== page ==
There were only 114 IHD events reported in women, of which 75 were among patients with AUD. The pooled RR for IHD mortality among patients with AUD (n=5 studies) was 2.09 (95% CI 1.28 to 3.41, figure 4).
Publication bias and sensitivity analyses
Tests for publication bias or meta-regressions were not conducted in most analyses because of the small number of studies available for each analysis. Two analyses with enough studies (IHD incidence risk in chronic heavy drinkers compared to lifetime and current abstainers in men) did not reveal evidence for such bias (p=0.46, and 0.35, respectively, see online supplementary figures S3 and S4 for funnel plots). Omitting studies one by one and re-estimating the pooled risks did not change conclusions in any of the analyses. Using meta-regression, study design (case–control vs cohort studies) did not reveal a significant association for analyses on IHD incidence in chronic heavy drinkers compared to lifetime abstainers (p=0.22).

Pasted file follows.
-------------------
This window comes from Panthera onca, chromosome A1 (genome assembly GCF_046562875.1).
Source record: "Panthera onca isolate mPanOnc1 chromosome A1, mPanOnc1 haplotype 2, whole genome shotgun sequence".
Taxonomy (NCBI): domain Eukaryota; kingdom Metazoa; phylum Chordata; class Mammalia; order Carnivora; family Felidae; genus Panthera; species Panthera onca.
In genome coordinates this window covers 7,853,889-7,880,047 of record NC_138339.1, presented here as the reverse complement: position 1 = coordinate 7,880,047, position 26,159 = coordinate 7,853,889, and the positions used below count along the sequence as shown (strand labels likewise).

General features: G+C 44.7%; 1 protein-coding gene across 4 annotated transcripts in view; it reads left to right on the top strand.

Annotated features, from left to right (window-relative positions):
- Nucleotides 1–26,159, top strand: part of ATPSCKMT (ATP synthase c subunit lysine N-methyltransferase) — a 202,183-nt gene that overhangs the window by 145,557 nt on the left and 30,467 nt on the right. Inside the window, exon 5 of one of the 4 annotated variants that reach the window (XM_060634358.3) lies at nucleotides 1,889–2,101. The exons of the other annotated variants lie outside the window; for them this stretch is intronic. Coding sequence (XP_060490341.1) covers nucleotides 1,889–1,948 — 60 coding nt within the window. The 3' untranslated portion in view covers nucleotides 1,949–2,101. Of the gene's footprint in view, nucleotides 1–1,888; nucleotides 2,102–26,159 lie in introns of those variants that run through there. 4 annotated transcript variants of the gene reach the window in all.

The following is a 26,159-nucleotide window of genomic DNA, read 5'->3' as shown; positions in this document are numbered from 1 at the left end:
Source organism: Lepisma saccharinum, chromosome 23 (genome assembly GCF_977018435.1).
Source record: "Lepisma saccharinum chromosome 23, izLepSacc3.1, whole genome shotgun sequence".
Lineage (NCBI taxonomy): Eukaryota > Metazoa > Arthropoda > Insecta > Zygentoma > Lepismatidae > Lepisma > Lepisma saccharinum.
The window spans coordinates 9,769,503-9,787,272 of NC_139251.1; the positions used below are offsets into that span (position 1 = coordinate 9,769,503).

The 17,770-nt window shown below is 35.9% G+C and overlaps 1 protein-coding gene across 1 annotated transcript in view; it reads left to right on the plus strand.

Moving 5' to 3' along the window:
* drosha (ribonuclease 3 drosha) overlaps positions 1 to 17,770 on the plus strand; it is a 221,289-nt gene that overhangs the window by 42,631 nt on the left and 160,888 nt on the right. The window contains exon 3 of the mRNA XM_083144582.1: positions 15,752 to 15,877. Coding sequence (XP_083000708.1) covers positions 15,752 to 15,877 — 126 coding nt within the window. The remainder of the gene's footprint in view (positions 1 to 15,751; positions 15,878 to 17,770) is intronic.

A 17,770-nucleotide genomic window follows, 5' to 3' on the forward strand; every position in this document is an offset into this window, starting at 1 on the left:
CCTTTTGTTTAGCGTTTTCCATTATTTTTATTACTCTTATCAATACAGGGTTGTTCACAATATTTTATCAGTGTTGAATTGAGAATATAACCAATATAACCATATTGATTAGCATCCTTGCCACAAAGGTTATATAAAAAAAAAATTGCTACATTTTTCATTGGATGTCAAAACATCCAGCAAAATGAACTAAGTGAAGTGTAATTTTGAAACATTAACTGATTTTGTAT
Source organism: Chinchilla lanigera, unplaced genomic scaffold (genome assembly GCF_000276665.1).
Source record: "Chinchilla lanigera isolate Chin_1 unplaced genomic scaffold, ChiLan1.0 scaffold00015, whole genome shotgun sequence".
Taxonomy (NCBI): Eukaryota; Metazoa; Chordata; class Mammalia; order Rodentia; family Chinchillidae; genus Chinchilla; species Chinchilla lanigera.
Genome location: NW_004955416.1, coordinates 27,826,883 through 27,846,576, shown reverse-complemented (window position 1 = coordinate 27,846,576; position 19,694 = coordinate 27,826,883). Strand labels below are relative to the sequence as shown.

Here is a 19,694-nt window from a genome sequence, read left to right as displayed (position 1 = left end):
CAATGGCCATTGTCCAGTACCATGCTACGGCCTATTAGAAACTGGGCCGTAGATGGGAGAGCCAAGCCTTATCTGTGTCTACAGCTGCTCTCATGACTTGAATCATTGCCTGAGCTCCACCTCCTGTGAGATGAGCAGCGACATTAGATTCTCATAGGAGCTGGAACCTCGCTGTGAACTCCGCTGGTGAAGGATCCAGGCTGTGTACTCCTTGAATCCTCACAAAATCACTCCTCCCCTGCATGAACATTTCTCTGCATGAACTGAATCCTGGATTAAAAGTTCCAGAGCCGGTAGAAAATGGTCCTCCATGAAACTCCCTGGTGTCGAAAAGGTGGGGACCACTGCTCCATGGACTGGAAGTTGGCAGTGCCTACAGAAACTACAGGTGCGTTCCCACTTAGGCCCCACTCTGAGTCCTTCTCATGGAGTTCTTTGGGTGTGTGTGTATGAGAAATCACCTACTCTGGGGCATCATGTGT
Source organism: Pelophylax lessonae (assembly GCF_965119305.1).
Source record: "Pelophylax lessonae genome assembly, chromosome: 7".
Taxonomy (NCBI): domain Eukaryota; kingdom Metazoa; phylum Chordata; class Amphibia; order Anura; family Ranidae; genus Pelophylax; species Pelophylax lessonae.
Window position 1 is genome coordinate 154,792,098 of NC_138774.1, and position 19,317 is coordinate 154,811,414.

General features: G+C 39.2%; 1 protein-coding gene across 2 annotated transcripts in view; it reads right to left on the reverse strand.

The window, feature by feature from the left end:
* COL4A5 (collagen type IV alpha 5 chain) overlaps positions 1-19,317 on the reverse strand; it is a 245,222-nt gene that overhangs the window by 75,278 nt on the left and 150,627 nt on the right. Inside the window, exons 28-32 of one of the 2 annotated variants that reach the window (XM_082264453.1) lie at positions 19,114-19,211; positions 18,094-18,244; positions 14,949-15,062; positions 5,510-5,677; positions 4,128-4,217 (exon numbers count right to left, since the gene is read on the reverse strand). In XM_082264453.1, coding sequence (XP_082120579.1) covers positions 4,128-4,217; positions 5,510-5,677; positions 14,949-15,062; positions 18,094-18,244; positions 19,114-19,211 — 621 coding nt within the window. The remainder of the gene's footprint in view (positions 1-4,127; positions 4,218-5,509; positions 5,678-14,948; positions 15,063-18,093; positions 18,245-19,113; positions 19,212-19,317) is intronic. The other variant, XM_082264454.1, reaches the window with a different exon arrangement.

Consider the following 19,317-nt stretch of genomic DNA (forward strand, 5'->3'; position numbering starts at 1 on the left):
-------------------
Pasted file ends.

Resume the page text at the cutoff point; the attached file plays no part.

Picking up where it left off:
The pooled risk for IHD incidence among chronic heavy drinkers in population samples with lifetime abstainers as the reference group that adjusted for age and smoking status (n=8 studies) was virtually unchanged with RR=1.04 (95% CI 0.82 to 1.33). The risk for IHD incidence among chronic heavy drinkers in population samples, which, in addition to age and smoking status, also adjusted for either physical activity, body mass index or at least one socioeconomic indicator was RR=0.97 (95% CI 0.79 to 1.18, n=6 studies). A similar sensitivity analysis with current abstainers as the reference group revealed a pooled RR=0.75 (95% CI 0.62 to 0.91) and RR=0.72 (95% CI 0.58 to 0.89). In contrast, only one study among patients with AUD adjusted for risk factors other than age, race, calendar year or follow-up length. Therefore, such analyses were not conducted among clinical samples.